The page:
June 22nd, 2012
I’ve always had compassion for David Blankenhorn. He’s a man with strong convictions and good intentions who struggled with two contradictory beliefs:
2. same-sex marriage would be a negative contributor to heterosexual marriage, and that heterosexual marriage is essential to a healthy society and is in the best interest of children
And it is the second belief that placed Blankenhorn as the primary (virtually only) witness in defense of Proposition 8, California’s ban on same-sex marriage.
It can be tempting to write off people who do not support equality as being motivated by hate or intellectually incapacitated.
But Blankenhorn’s arguments are not irrational. These are beliefs that are held by many intelligent people who are not motivated by hatred or malice, just long-held unproven presumption. Having “always” believed this to be true, they are prejudiced in their approach to the marriage issue and filter arguments in its favor through the presumptions of harm.
But this does not mean that they are happy with their conclusions. Blankenhorn was not at all happy that he hurt gay people (and even less happy that many people assumed that he wished to) nor was he overjoyed to be politically lumped in with people with whom he shared no other positions.
And I suspect that he discovered that while the anti-gay collective talks about family and children in their advertisements, in reality he was the only one who really cared about the children. He actually wanted to “protect marriage” so that “children could have a mother and a father” while his allies (of a sort) wanted to rail against the Homosexual Agenda.
Well, he’s had enough. So Blankenhorn is, somewhat grudgingly, reversing course.
He still believes that gay marriage could be a bad thing for marriage, but the anti-gay culture war mentality is even worse. In a NYTimes Op-Ed:
I had hoped that the gay marriage debate would be mostly about marriage’s relationship to parenthood. But it hasn’t been. Or perhaps it’s fairer to say that I and others have made that argument, and that we have largely failed to persuade. In the mind of today’s public, gay marriage is almost entirely about accepting lesbians and gay men as equal citizens. And to my deep regret, much of the opposition to gay marriage seems to stem, at least in part, from an underlying anti-gay animus. To me, a Southerner by birth whose formative moral experience was the civil rights movement, this fact is profoundly disturbing.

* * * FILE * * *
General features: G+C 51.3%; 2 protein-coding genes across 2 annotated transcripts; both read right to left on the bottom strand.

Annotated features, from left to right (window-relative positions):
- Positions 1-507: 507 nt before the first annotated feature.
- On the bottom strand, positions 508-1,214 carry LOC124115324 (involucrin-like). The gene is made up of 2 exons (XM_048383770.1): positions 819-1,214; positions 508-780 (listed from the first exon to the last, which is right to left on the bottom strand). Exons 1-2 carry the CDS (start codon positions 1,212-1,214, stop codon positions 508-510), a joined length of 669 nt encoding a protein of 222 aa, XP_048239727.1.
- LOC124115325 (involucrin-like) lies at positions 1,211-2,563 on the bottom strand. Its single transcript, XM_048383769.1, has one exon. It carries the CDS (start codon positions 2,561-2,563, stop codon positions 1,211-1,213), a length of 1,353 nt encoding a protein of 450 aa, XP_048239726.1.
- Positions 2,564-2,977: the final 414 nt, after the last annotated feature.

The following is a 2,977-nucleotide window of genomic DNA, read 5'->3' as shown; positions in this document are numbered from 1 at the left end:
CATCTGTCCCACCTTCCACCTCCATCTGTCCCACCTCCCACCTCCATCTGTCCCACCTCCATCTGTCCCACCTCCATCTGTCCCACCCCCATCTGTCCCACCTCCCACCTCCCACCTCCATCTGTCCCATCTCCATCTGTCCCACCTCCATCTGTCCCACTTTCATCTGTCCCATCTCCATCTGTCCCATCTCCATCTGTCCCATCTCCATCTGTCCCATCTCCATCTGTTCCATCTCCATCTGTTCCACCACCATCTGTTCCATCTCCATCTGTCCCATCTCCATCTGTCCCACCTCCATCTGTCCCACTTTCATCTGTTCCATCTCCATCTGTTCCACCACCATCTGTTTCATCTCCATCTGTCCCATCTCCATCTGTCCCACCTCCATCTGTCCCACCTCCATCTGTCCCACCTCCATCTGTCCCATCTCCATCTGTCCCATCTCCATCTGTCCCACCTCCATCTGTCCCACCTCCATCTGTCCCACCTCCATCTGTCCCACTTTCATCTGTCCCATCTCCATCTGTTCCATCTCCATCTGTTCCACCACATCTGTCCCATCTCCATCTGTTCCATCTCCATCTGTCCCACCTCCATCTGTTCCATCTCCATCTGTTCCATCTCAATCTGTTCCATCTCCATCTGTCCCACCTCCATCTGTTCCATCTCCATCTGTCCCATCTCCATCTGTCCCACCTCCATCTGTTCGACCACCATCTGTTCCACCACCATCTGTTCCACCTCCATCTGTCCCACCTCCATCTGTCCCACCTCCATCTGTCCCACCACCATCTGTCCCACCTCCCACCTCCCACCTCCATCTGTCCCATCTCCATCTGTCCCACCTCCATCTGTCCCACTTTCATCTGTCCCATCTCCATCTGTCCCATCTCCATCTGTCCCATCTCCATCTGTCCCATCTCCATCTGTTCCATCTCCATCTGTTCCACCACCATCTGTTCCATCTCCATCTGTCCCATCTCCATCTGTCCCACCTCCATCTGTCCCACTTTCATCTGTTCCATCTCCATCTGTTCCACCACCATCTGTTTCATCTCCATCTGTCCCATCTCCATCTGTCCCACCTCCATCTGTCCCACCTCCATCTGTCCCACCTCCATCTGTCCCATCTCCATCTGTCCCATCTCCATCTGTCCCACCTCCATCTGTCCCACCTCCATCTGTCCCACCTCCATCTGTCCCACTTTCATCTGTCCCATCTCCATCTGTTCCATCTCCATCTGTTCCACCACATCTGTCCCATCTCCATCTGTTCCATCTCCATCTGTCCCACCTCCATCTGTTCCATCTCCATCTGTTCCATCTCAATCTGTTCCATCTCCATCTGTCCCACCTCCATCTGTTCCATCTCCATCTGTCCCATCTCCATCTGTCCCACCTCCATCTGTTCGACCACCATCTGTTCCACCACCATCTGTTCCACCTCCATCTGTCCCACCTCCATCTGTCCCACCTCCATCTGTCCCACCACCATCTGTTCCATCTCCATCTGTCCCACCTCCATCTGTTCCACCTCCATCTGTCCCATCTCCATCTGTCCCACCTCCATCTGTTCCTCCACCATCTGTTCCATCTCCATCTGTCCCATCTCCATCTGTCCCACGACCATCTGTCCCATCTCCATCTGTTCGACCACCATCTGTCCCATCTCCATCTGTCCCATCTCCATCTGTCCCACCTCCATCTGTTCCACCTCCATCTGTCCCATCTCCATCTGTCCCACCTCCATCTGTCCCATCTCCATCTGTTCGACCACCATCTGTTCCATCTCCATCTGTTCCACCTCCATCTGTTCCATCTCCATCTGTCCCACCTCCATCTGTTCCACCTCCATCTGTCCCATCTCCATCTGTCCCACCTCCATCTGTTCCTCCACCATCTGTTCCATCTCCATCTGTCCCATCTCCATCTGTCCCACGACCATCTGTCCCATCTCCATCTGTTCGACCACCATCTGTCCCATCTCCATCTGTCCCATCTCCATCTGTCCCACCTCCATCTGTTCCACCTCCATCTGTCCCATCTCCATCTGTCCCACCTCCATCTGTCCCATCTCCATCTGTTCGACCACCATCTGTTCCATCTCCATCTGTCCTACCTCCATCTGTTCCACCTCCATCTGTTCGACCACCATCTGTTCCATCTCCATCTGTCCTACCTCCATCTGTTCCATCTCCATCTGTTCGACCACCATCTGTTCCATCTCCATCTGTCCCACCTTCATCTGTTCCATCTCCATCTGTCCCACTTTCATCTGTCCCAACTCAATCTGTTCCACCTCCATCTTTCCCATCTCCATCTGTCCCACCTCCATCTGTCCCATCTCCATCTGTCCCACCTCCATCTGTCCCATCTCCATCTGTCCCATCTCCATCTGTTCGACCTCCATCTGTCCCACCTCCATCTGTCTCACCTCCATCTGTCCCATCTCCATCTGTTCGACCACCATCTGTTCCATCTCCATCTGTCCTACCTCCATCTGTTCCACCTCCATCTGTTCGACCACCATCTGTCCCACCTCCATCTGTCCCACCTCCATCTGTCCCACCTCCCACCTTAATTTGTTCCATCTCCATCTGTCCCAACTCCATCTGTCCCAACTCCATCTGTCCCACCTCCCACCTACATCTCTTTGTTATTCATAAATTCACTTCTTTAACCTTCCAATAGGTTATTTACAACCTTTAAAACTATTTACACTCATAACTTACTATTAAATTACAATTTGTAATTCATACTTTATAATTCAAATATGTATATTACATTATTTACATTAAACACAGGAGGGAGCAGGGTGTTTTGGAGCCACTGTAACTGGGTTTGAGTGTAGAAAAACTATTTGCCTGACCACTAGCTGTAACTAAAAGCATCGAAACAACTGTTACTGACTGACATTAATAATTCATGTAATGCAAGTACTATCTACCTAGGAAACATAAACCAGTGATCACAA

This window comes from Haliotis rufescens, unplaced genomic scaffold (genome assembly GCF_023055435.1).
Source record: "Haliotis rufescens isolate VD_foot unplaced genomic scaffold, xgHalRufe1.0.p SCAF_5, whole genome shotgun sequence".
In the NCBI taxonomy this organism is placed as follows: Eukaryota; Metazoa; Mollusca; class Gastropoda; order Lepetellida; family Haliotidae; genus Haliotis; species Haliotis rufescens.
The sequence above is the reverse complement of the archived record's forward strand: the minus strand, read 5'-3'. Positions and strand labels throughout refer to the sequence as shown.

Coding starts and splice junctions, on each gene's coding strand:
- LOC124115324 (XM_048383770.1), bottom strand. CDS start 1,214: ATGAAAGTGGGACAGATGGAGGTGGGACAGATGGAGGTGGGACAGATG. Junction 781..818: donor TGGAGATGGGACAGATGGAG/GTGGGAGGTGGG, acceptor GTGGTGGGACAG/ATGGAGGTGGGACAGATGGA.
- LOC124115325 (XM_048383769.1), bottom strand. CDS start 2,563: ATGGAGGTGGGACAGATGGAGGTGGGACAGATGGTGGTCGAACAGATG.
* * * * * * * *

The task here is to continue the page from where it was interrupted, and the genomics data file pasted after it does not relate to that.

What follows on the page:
I had also hoped that debating gay marriage might help to lead heterosexual America to a broader and more positive recommitment to marriage as an institution. But it hasn’t happened. With each passing year, we see higher and higher levels of unwed childbearing, nonmarital cohabitation and family fragmentation among heterosexuals. Perhaps some of this can be attributed to the reconceptualization of marriage as a private ordering that is so central to the idea of gay marriage. But either way, if fighting gay marriage was going to help marriage overall, I think we’d have seen some signs of it by now.
So my intention is to try something new. Instead of fighting gay marriage, I’d like to help build new coalitions bringing together gays who want to strengthen marriage with straight people who want to do the same. For example, once we accept gay marriage, might we also agree that getting married before having children is a vital cultural value that all of us should do more to embrace? Can we agree that, for all lovers who want their love to last, marriage is preferable to cohabitation? Can we discuss whether both gays and straight people should think twice before denying children born through artificial reproductive technology the right to know and be known by their biological parents?
I welcome his support on the issue of marriage.
I am not unequivocal in my endorsement of this new position. I’m troubled by the implications of to gay couples of assigning rights based on from whom the DNA strains originated. But I can accept that there are valid arguments that can be made for this position and many same-sex couples not only accommodate biological contributors but insist upon their being a part of the child’s life.
And I am happy that David is evolving to a place where his contradictory views are less contradictory. His is a process that we will continue to see on a grander scale. I hope we are gracious when it happens to people we know.
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Prologue: Why I Went To “Love Won Out”
Part 1: What’s Love Got To Do With It?
Part 2: Parents Struggle With “No Exceptions”
Part 3: A Whole New Dialect
Part 4: It Depends On How The Meaning of the Word "Change" Changes
Part 5: A Candid Explanation For "Change"
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